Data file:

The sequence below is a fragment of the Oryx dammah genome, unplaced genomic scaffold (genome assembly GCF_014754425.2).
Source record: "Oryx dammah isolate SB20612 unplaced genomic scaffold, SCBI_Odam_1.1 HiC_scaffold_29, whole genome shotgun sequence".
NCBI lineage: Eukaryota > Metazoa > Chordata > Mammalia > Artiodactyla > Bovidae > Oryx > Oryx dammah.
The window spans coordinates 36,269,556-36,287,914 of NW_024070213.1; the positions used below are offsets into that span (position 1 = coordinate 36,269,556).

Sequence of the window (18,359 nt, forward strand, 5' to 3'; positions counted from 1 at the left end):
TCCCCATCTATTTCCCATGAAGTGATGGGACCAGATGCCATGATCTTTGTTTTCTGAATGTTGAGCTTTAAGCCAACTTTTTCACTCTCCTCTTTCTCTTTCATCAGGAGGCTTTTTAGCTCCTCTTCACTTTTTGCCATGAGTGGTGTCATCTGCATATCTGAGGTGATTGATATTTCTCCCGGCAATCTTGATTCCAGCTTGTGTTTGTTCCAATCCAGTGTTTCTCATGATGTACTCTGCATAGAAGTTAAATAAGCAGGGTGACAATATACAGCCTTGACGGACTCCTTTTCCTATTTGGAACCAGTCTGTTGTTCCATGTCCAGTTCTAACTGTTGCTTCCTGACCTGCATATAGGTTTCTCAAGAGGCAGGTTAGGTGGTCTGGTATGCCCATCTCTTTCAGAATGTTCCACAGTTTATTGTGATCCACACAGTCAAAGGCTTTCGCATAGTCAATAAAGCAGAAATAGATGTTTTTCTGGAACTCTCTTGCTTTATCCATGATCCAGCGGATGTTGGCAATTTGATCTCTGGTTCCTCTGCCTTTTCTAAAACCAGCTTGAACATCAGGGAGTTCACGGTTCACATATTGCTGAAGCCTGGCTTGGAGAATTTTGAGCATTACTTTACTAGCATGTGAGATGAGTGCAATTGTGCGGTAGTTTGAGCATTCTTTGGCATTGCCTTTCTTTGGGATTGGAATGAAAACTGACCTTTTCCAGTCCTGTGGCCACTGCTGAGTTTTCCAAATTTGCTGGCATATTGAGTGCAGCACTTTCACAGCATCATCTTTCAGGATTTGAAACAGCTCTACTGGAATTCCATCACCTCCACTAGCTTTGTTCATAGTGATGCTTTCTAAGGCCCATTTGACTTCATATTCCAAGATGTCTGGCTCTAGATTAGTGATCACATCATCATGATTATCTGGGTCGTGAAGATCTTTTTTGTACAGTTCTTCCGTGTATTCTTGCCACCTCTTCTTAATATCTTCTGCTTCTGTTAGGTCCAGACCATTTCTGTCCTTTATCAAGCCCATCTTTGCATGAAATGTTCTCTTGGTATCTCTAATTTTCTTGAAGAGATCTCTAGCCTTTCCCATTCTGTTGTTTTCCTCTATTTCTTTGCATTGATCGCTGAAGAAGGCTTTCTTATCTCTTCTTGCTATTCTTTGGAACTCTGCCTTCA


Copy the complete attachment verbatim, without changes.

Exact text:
The sequence below is a fragment of the Oryx dammah genome, unplaced genomic scaffold (genome assembly GCF_014754425.2).
Source record: "Oryx dammah isolate SB20612 unplaced genomic scaffold, SCBI_Odam_1.1 HiC_scaffold_29, whole genome shotgun sequence".
NCBI lineage: Eukaryota > Metazoa > Chordata > Mammalia > Artiodactyla > Bovidae > Oryx > Oryx dammah.
The window spans coordinates 36,269,556-36,287,914 of NW_024070213.1; the positions used below are offsets into that span (position 1 = coordinate 36,269,556).

Sequence of the window (18,359 nt, forward strand, 5' to 3'; positions counted from 1 at the left end):
TCCCCATCTATTTCCCATGAAGTGATGGGACCAGATGCCATGATCTTTGTTTTCTGAATGTTGAGCTTTAAGCCAACTTTTTCACTCTCCTCTTTCTCTTTCATCAGGAGGCTTTTTAGCTCCTCTTCACTTTTTGCCATGAGTGGTGTCATCTGCATATCTGAGGTGATTGATATTTCTCCCGGCAATCTTGATTCCAGCTTGTGTTTGTTCCAATCCAGTGTTTCTCATGATGTACTCTGCATAGAAGTTAAATAAGCAGGGTGACAATATACAGCCTTGACGGACTCCTTTTCCTATTTGGAACCAGTCTGTTGTTCCATGTCCAGTTCTAACTGTTGCTTCCTGACCTGCATATAGGTTTCTCAAGAGGCAGGTTAGGTGGTCTGGTATGCCCATCTCTTTCAGAATGTTCCACAGTTTATTGTGATCCACACAGTCAAAGGCTTTCGCATAGTCAATAAAGCAGAAATAGATGTTTTTCTGGAACTCTCTTGCTTTATCCATGATCCAGCGGATGTTGGCAATTTGATCTCTGGTTCCTCTGCCTTTTCTAAAACCAGCTTGAACATCAGGGAGTTCACGGTTCACATATTGCTGAAGCCTGGCTTGGAGAATTTTGAGCATTACTTTACTAGCATGTGAGATGAGTGCAATTGTGCGGTAGTTTGAGCATTCTTTGGCATTGCCTTTCTTTGGGATTGGAATGAAAACTGACCTTTTCCAGTCCTGTGGCCACTGCTGAGTTTTCCAAATTTGCTGGCATATTGAGTGCAGCACTTTCACAGCATCATCTTTCAGGATTTGAAACAGCTCTACTGGAATTCCATCACCTCCACTAGCTTTGTTCATAGTGATGCTTTCTAAGGCCCATTTGACTTCATATTCCAAGATGTCTGGCTCTAGATTAGTGATCACATCATCATGATTATCTGGGTCGTGAAGATCTTTTTTGTACAGTTCTTCCGTGTATTCTTGCCACCTCTTCTTAATATCTTCTGCTTCTGTTAGGTCCAGACCATTTCTGTCCTTTATCAAGCCCATCTTTGCATGAAATGTTCTCTTGGTATCTCTAATTTTCTTGAAGAGATCTCTAGCCTTTCCCATTCTGTTGTTTTCCTCTATTTCTTTGCATTGATCGCTGAAGAAGGCTTTCTTATCTCTTCTTGCTATTCTTTGGAACTCTGCCTTCA